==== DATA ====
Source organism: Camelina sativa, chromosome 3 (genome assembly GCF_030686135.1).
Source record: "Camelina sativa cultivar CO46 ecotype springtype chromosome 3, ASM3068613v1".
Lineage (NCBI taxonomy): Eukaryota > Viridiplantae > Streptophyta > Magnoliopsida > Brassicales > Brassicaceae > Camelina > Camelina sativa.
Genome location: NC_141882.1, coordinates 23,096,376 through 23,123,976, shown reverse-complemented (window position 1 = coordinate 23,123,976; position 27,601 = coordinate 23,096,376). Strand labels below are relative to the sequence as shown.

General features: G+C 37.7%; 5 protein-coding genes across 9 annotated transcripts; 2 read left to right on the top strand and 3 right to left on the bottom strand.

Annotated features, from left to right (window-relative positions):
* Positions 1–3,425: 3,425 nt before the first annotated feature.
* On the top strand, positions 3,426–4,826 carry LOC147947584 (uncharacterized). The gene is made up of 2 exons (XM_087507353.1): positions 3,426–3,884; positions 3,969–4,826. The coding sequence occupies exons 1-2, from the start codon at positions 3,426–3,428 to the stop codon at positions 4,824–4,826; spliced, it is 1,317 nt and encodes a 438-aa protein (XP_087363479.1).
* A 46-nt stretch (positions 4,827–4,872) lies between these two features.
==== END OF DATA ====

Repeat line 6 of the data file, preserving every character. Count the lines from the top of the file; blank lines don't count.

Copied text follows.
Annotated features, from left to right (window-relative positions):